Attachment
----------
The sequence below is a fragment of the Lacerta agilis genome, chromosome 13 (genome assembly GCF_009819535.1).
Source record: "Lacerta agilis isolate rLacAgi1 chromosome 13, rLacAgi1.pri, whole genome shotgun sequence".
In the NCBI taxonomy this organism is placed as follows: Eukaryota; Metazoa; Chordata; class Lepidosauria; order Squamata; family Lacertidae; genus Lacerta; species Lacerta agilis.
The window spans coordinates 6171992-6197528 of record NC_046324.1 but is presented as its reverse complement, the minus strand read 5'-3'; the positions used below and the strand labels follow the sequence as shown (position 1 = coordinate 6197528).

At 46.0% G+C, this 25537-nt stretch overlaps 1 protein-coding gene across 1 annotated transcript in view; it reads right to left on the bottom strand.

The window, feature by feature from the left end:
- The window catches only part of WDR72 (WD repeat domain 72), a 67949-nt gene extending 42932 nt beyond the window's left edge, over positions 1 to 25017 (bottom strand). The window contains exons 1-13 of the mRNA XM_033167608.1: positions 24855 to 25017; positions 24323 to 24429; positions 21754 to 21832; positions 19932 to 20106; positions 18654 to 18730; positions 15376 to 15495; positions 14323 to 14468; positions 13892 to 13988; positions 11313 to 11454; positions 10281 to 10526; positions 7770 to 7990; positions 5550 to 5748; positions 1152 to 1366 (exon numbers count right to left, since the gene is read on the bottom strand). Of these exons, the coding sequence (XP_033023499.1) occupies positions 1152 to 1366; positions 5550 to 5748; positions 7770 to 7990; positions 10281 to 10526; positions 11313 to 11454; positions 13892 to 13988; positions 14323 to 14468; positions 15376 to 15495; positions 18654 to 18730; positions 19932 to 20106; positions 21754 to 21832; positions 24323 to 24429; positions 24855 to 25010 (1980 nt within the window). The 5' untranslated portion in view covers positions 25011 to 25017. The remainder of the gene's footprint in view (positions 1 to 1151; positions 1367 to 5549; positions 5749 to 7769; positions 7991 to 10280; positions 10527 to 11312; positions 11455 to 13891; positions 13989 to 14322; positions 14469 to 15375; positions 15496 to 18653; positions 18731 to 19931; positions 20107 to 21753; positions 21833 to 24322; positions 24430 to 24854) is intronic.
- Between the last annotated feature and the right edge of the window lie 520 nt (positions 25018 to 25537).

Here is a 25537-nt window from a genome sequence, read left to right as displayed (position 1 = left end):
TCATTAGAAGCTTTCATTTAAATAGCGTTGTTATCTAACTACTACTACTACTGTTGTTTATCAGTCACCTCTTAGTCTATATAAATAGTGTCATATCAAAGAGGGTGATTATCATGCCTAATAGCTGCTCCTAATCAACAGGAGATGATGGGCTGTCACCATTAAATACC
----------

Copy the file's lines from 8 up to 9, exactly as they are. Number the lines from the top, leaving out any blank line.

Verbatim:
- Between the last annotated feature and the right edge of the window lie 520 nt (positions 25018 to 25537).

Here is a 25537-nt window from a genome sequence, read left to right as displayed (position 1 = left end):